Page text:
Africa’s latest king, the dashing and charismatic Ogiame Atuwatse III, 37, was recently coronated as the 21st king of the Olu of Warri kingdom, one of the youngest to do so. The Kingdom of Warri, or Iwere Kingdom, was part of the Nigerian traditional states in the city of Warri in Delta State, Nigeria.
Atuwatse III, was crowned on August 21, with all the extravagant pomp and ceremony expected for the crowning of a royal. Despite Covid-19 lockdown restrictions in Nigeria prohibiting large gatherings, a king must be crowned. The king himself noted the significance of the day, saying his coronation fell on the only month in the year where the 21st fell on a Saturday.
Ogiame Atuwatse III is a Nigerian traditional ruler, paramount ruler of the Itsekiri people and the 21st Olu of Warri. He was born Utieyinoritsetsola Emiko, also known as Prince Tsola Emiko, on April 2, 1984 to Olu Atuwatse II, the 19th Olu of Warri and Gladys Durorike Emiko in Warri.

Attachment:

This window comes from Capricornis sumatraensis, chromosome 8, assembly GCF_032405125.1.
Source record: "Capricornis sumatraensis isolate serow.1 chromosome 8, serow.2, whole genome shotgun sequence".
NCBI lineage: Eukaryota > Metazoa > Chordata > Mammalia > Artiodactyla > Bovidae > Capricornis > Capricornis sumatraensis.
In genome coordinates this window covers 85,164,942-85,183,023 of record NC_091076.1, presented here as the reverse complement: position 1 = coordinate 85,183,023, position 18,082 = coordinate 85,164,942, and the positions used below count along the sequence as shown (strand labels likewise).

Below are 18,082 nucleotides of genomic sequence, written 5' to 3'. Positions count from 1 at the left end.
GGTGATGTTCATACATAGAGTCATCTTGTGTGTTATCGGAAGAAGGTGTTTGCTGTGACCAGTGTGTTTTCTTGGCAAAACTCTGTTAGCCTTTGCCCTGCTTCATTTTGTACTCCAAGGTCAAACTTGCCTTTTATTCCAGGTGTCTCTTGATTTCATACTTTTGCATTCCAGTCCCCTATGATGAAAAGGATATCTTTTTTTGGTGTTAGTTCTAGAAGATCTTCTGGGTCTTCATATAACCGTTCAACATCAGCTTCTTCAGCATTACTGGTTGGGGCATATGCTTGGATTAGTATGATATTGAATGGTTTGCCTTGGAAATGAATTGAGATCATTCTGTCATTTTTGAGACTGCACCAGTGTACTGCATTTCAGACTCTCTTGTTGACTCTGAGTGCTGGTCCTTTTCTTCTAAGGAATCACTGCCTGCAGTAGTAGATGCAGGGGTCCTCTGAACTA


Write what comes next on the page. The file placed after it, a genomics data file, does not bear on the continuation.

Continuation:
He attended the Nigerian National Petroleum Corporation Primary School in Warri; Adesoye College, Offa in Kwara State and Case Western Reserve University in Cleveland, Ohio, in the US, according to reports.
Atuwatse III succeeded his uncle Ogiame Ikenwoli who died in December last year. His gesture garnered applause from the audience, who hung on his every word. The king started his speech by saying he wanted to honour the two most important women in his life – his mother and his wife.
King Ogiame Atuwatse III celebrated the two most important women in his life and bestowed on them the new titles to depict their new offices. Interestingly enough, as God has ordained, one is a beautiful young lady of Edo heritage and the other is a gracious woman of Yoruba heritage.
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